Tables1. Two Prototypical KMA Item

    Score Patterns. ..................................................2

    2. Correlations Among ASVAB Measures and KMA Scores by Word Difficulty. ...............8

    3. Descriptive Statements for KMA Scores and GPA. ...............................................9

    4. Correlations of Math and Verbal KMA Score and GPA......................................12

    5. Descriptive Statistics, Correlations, and Beta Weights with Posttest Score. ............13

    6. Correlations Between KMA and Learning in Training Course...........................14

    7. Correlations of Verbal and Math KMA Scores, Metacognitive Self-Report Scales, Teacher Ratings, and SAT I-V and SAT I-M Scores. ..................16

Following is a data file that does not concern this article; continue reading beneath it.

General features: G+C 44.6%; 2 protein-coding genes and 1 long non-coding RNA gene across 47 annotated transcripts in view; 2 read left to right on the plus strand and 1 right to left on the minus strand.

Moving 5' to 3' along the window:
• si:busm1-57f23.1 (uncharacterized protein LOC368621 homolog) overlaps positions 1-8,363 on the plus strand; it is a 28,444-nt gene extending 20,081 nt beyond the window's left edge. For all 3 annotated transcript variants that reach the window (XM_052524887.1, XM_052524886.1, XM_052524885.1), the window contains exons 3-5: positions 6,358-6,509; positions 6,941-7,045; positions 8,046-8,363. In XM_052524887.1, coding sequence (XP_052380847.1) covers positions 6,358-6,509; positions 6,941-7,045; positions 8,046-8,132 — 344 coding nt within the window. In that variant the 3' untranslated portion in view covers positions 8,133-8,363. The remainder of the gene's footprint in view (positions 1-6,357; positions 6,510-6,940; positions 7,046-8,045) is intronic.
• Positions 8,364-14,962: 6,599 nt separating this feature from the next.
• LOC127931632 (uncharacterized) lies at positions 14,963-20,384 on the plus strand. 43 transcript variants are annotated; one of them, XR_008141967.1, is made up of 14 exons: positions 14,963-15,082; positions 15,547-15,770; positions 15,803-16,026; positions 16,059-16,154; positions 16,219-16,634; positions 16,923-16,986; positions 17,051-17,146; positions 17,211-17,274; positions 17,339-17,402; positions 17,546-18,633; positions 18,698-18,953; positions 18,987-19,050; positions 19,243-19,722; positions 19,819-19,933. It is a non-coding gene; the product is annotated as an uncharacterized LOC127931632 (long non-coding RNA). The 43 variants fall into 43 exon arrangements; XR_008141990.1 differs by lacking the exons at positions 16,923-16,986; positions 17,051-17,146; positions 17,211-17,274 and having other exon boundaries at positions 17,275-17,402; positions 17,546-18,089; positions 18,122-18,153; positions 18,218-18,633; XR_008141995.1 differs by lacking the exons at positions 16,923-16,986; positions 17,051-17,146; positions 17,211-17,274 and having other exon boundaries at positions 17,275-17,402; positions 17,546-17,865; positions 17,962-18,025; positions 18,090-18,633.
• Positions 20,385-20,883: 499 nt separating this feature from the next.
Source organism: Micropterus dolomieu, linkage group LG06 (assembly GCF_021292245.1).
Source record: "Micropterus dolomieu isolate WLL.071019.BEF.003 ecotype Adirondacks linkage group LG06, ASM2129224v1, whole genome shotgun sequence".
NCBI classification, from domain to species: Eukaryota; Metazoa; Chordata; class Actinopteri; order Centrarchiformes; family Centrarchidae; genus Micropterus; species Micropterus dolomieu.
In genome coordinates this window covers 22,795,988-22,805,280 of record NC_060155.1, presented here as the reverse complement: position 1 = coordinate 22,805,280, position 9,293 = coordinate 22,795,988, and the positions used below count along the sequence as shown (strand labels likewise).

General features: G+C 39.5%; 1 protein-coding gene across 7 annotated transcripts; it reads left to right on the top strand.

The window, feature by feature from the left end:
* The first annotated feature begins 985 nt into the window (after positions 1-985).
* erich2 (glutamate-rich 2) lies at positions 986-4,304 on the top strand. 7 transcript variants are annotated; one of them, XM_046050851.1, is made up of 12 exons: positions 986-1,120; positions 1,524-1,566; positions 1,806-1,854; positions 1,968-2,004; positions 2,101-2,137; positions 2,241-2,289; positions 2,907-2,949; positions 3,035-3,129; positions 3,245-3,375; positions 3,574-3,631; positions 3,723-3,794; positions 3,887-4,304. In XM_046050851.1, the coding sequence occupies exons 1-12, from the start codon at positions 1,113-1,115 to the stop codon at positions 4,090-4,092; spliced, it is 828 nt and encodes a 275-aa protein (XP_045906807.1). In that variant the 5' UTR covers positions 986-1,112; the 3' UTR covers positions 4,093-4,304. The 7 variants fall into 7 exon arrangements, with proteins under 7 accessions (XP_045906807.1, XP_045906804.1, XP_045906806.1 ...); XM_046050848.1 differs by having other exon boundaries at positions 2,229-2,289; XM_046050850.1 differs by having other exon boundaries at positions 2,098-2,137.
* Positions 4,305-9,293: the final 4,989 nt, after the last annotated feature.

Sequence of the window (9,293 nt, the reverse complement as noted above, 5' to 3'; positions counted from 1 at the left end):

8. Correlations of MSLQ, LASSI, KMA Scores, and GPA. ............................................16

    Figures1. A componential model of metacognition. .........1

    2. The interaction between knowledge monitoring ability and help seeking reviews. .................................4

    3. The relationship between knowledge monitoring and help seeking reviews in Study III. .............................5

    4. Relationship of KMA scores with ASVAB performance. ........................................9

    5. Relationship between test anxiety and help seeking. ............................................20

    6. Math KMA means by type of problemreviewed for Nigerian and American male students..................................................21

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  • I. IntroductionFor more than a decade